His next job could be an appointment to the Fed Reserve!

Hulk's picture

Fall guy to take the public focus off the real criminals...

Big Al's picture

Wonder how the Feds even found out about his crimes.  It couldn't have been an informant's allegation, they routinely ignore those.  Maybe he was involved in organized crime.

SteveNYC's picture

"in the corrupt world of Wall Street banking, it appears that rampant criminality has long since become the norm, with selective enforcement here and there to make it seem that perpetrators get punished"


Never has a truer statement summed up the current state of affairs.

Postal's picture

In other words, he didn't contribuite to the DA's re-election campaign...

Astute Investor's picture

Given his availability, Obama can now nominate Antonucci for the VC opening at the Fed....

curbyourrisk's picture

Wake me when they get somone who matters

Rainman's picture

Charlie will take the Dick Fuld defense....." I din't know nuttin ".

MagicHandPuppet's picture

Could I get one order of small banker taters please, with a coke and a smile, so that the peasants think we are doing something to protect them.  Oh, and if those pesky 'gold-bugs' continue chasing Timmay and demanding justice, we may need to throw out an order of large banker taters, a little higher up the food chain.  Perhaps a Fuld tater will be in order, but we'll make them think that's the grand prize after a couple of years of demanding 'justice'.

ZerOhead's picture

A little blood-letting to 'quench' the masses thirst for justice. A case of too small to survive obviously... incapable of performing 'Gods Work' where same is comprised of buying politicians and regulators.

The 'Fuld tater' take is 100% spot on!

trav7777's picture

The Martha Stewart of the banking fraud community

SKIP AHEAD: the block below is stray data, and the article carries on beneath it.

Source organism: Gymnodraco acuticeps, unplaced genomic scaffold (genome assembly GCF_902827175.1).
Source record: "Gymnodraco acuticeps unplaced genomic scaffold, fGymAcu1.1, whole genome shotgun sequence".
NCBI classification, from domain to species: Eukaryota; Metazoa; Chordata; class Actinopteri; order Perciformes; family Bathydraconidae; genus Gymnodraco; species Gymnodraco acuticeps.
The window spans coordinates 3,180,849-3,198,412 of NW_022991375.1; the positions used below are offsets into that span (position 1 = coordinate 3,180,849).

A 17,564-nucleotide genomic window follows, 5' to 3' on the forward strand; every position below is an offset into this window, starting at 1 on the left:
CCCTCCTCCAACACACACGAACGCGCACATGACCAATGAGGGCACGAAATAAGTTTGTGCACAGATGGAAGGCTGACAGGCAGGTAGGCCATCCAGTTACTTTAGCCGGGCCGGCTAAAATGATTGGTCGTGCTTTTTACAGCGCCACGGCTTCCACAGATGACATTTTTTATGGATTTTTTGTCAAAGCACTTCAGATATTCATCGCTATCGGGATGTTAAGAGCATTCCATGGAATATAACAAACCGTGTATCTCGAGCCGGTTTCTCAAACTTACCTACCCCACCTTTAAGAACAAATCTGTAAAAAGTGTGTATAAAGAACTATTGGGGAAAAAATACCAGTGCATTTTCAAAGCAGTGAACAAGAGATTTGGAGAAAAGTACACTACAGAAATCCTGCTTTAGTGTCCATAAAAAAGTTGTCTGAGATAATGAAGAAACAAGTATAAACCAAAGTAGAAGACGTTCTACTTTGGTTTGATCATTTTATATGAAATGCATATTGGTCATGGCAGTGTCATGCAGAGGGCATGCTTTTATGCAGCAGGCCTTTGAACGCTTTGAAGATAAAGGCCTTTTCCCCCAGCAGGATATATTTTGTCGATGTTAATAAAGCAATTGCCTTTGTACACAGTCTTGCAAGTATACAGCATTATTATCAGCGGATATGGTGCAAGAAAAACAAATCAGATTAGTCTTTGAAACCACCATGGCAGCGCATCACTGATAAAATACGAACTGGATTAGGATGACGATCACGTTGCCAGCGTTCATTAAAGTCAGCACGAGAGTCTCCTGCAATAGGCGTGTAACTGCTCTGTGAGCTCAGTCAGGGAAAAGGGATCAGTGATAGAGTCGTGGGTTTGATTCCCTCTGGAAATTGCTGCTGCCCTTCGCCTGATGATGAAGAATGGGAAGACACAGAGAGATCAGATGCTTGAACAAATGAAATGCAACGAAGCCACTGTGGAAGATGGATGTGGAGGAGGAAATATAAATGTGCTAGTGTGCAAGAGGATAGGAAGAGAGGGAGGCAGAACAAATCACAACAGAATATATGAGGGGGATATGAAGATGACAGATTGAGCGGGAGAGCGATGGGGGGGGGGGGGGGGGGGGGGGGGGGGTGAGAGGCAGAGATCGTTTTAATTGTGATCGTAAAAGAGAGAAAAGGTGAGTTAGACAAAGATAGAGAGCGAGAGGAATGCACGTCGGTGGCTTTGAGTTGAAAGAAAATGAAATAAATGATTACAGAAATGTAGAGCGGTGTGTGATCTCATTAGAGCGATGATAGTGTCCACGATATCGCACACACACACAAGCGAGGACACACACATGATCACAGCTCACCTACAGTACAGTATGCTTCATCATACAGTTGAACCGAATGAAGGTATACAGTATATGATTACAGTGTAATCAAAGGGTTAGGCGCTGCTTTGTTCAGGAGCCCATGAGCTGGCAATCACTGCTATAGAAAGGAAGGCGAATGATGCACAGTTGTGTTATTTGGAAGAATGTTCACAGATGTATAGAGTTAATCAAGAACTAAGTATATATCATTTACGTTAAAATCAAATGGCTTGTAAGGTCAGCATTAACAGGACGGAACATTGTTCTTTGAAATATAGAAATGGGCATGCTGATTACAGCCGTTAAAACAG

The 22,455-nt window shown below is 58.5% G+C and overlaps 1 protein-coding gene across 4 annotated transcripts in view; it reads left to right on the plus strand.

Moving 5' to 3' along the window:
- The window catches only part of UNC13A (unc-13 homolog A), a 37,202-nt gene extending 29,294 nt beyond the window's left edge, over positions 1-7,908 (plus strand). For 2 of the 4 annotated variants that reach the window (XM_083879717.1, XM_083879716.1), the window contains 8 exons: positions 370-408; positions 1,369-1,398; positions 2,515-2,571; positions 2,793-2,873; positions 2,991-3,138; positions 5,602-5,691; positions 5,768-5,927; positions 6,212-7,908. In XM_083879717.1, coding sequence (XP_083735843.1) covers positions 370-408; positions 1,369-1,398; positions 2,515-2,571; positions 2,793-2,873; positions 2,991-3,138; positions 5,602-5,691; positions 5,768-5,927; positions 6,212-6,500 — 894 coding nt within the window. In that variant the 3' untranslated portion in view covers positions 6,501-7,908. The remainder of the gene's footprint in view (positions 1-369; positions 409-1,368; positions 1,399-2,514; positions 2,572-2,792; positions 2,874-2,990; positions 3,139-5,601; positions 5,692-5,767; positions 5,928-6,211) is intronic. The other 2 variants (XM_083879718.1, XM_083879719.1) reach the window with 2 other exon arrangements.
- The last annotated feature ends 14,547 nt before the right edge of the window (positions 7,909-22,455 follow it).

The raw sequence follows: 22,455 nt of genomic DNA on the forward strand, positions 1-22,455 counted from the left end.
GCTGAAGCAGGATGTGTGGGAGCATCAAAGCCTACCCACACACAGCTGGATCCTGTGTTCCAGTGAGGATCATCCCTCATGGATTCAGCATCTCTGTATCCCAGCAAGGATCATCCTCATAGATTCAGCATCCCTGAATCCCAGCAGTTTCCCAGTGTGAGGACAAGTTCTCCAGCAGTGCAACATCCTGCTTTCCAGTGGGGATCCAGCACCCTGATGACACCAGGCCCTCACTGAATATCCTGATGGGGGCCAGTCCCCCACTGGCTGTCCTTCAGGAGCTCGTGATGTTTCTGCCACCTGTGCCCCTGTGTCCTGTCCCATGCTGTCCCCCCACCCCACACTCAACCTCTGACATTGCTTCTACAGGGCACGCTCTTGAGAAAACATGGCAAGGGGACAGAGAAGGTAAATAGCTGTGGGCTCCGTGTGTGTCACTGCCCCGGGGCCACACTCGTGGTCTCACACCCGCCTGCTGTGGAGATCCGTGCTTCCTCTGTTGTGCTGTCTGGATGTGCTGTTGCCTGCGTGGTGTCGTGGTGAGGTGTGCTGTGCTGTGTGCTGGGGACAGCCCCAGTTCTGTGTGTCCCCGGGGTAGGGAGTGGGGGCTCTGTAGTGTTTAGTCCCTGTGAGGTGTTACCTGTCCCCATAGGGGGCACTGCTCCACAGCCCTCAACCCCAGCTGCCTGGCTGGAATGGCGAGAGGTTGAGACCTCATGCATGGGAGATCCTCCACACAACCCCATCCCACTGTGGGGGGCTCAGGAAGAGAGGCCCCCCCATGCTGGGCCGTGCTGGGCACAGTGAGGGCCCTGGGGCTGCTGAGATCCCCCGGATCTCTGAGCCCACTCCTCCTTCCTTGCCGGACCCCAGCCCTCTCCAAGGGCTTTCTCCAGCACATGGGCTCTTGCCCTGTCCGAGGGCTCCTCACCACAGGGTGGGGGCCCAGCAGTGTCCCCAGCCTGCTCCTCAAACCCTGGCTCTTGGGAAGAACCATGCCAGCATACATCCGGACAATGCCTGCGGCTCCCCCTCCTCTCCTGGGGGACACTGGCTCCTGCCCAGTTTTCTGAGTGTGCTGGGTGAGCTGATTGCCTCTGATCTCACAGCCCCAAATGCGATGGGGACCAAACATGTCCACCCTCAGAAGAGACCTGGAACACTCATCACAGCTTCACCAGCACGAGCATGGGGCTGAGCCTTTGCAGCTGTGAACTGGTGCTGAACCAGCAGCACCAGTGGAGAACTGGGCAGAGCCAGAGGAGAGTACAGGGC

naiverealist's picture

Maybe this is will be acted out the same as Aig's Greenberg.  Take him into court, but do such a lousy job that the judge throws the case out or awards in favor of the defendent, then double jeopardy prevents him from really being prosecuted. It's been done before . . . .

Shameful's picture

Wait fraud is still illegal?!?  I thought that got changed, does Wall Street and the Government know?!?

Like anything else the little guys will take the fall.  Let me know when Dimon gets picked up or Fuld.

SRV - ES339's picture

Obviously Charles was not doing "God's Work"... with assests under a billion.

faustian bargain's picture

He probably sealed his demise by putting himself on the radar, with the TARP application that he subsequently canceled.

faustian bargain's picture

Would be funny if we learn the amount he embezzled was $12 million.

Gimp's picture

Not allowing the TARP oversight in the door was his undoing.

Concur on the Big Fish, Little Fish theme. How about some of the publicly held banks? WTF.

CB's picture

so much banker fail on so many levels.

Adam Neira's picture

"They hang the man and flog the woman that steal the goose from off the common, but let the greater villain loose that steals the common from the goose."

English folk poem, circa 1764

No More Bubbles's picture

This is right up there with Martha Stewart.   Yet again, the REAL FRAUD continues with the REAL CRIMINALS even MORE brazen than ever; but "they" have got to pretend to do something, so this guy goes down.

Not to say he shouldn't go to jail; but this is like ticketing someone for spitting gum on the sidewalk while 10 feet away someone is stealing the purses and wallets of everyone walking by while the "cop" is writing the gum spitting ticket.

This whole system is so systemically corrupt that the only real thing to do is for people to start blowing some fu*king heads off!


Buck Johnson's picture

You may be correct AssetMan, when the stuff hit the fan and our economy and dollar goes belly up they will need people to blame and the politicians being politicians will through the big boys like Goldman Sachs and others to the mob in order to protect themselves from any propriety of being to soft or friends with them.  Everyone I have a question, weren't the US supposed to have been good financially because they where transparent in their financial dealings?  It's starting to turn out that our banks and our watchers of the banks act like a third world banking system.